In this piece, EHIME ALEX presents the thoughts that bother Farouq Osuolale as a young Nigerian eking out a living in the creative industry
Many young Nigerians would love to leave their country, given the opportunity. Farouq Osuolale has had such thoughts. Unlike many youths whose thoughts are to jet out of Nigeria and never to return, Osuolale has a different intention. It is a pulsating desire to be successive in his profession.
“Yes, I have. Being a young man, I really would love to further my studies abroad and explore what it is like outside the space I have always been in,” he said.
Known popularly as Theonlyfarouq among his contemporaries, Osuolale likes to call himself a brand designer, though he works in other design sectors. “I am involved in activities and practices that help with the way a brand is perceived – right from the logo down to the tone of voice of such company.”
His creative ability caught the attention of many people and brands, when he re-designed Innoson Motors’ logo, about three years ago. He has always wanted to create things and bring his imagination to life. “This, I would say, is my motivation – the zeal to keep creating,” he said.
However, Osuolale, who started out by designing flyers and seeking ways to make companies’ brand identities look better, is worried that there are many challenges facing the Nigerian creative space.
“As a brand designer, I have faced issues of pricing, consistency and growth,” he lamented.
Nigerian creative industry
The Nigerian creative industry is worth $4.5bn, the Governor, Central Bank of Nigeria, Godwin Emefiele, hinted at the ARISE Fashion Show in December 2021. It is positioned as the country’s second largest employer and has the potential to create 2.7 million jobs by 2025, a report by Jobberman, a career platform, showed. “The industry is set to contribute N5tn to the country’s Gross Domestic Product.”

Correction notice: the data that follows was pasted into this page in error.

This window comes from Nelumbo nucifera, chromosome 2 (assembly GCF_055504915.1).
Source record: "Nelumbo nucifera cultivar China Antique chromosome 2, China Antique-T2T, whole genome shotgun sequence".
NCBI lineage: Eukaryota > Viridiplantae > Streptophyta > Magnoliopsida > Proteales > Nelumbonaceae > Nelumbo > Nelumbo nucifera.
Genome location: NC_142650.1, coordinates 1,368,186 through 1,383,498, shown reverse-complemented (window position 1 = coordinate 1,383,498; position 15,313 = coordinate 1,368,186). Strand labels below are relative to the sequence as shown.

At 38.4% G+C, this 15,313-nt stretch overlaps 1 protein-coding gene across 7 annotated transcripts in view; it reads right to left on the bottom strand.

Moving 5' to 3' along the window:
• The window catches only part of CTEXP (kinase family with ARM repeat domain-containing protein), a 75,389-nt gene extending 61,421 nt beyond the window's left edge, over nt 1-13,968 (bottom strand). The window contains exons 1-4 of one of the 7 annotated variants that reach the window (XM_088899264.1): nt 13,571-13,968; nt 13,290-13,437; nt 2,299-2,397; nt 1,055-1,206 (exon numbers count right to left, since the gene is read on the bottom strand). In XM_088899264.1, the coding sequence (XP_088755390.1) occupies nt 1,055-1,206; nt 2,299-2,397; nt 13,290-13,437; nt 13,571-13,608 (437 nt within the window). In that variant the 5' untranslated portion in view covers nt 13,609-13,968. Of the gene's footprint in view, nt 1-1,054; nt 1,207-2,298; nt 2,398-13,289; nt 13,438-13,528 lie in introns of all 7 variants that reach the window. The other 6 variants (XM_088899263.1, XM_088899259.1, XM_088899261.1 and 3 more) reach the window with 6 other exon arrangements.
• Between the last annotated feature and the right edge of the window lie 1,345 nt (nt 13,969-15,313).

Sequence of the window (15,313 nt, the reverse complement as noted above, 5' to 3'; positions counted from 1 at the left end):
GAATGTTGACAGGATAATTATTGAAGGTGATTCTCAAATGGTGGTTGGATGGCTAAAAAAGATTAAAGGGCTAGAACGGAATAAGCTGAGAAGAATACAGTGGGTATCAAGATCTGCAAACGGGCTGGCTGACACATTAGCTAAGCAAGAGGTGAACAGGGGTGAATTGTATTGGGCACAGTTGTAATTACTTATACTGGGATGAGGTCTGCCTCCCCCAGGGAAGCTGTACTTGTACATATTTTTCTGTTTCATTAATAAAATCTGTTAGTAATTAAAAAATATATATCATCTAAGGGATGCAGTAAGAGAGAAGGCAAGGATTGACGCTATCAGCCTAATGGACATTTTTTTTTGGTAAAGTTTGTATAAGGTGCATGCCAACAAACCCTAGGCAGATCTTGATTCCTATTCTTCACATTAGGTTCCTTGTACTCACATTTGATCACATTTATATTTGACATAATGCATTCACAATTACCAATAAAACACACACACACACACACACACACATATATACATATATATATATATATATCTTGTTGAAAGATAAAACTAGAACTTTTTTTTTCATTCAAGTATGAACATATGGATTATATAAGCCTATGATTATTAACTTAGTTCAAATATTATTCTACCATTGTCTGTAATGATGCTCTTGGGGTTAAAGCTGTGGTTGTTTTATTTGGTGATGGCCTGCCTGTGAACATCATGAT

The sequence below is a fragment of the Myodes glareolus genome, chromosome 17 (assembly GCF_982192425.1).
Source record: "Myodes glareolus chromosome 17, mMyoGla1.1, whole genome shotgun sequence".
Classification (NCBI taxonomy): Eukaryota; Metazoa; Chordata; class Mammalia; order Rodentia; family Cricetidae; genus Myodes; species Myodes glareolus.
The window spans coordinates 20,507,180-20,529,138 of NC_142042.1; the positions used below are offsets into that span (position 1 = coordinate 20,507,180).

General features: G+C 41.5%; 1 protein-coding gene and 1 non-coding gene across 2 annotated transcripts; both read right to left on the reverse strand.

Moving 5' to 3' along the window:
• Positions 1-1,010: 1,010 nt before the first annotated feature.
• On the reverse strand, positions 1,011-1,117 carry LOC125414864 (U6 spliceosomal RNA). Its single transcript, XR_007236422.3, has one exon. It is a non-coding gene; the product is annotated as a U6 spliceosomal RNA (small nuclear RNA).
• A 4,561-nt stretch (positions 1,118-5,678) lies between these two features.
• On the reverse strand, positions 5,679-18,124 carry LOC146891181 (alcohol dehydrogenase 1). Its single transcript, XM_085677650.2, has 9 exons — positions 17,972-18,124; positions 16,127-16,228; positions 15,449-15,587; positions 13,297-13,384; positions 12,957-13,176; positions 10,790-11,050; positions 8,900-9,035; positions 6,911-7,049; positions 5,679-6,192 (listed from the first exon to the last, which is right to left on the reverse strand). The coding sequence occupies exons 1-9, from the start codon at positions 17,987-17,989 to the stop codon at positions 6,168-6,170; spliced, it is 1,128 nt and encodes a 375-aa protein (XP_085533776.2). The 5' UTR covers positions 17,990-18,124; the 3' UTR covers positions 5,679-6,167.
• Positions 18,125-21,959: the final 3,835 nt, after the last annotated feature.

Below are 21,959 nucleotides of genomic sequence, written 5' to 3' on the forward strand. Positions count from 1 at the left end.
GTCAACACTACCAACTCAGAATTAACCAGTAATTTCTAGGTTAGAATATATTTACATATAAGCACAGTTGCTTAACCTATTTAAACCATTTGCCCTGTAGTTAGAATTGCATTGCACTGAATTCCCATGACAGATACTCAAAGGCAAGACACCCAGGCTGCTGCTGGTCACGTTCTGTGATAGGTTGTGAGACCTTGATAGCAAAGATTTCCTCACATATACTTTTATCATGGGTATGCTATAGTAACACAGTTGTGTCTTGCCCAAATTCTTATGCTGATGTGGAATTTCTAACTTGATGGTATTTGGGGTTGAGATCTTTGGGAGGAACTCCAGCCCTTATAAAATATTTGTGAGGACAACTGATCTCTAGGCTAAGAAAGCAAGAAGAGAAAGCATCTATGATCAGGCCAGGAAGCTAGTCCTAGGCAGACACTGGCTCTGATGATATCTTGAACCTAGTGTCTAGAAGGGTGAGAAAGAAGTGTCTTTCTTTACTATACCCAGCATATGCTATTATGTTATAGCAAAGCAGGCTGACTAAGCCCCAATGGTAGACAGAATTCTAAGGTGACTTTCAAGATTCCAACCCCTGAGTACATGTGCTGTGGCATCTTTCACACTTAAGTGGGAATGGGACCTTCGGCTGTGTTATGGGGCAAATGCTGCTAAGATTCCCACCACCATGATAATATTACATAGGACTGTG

Driven by young people, the sector employs 4.2 million people across five sectors: the media, entertainment, beauty and lifestyle, visual arts, as well as tourism and hospitality, Jobberman added in its report.
“The Nigerian creative space is amazing with people helping one another to grow. It is an industry I am proud to be in,” Osuolale said, amid concerns in the industry.
Challenges in the sector
“So many things are not being done right in the country’s creative industry. There is a lack of value system of creative assets,” Osuolale said.
According to him, very few clients value what is done by the industry. “Only those few usually pay what it’s worth,” he said, adding that educating clients and designers on the dos and don’ts of the creative business, and enlightening them to see the value in what they will pay for seems a way out of the seeming challenge.
Jobberman also expressed worries in its report that creating jobs for an increasing youth population of over 100 million presents its own challenges, even as “many young people cannot afford a smartphone, let alone the cost of data.” This is made worse by the obvious gaps in schools’ curricula, especially in the area of digital and soft skills.
To solve the myriad of issues in the creative industry will require substantial investment in skills development, prioritising regulation, improving working conditions, while also supporting the sector with fund and enabling business environment that supports innovation, Jobberman stated. “Investment in skills development through the inclusion of soft skills and digital skills into the curriculum presents an opportunity to solve the skills gap and reduce the backlog of an analog reality.”
According to the latest World Bank’s yearly rating on the ease of doing business, Nigeria is ranked 131 among 190 economies, an improvement from 146 in 2018, and so far the highest the country has achieved in nearly two decades. Economies on the top 20 ranking have simpler and friendlier regulations for businesses, according to the Bretton Woods institution.
The governments in Nigeria need to create the enabling environment for businesses to thrive, Osuolale re-echoed the unanimous voices of many people.
“Data subscription is quite expensive. The Internet is so bad. The police extort every good-looking youth they come across.
“All they (governments) need to do is make the right decisions,” he suggested.
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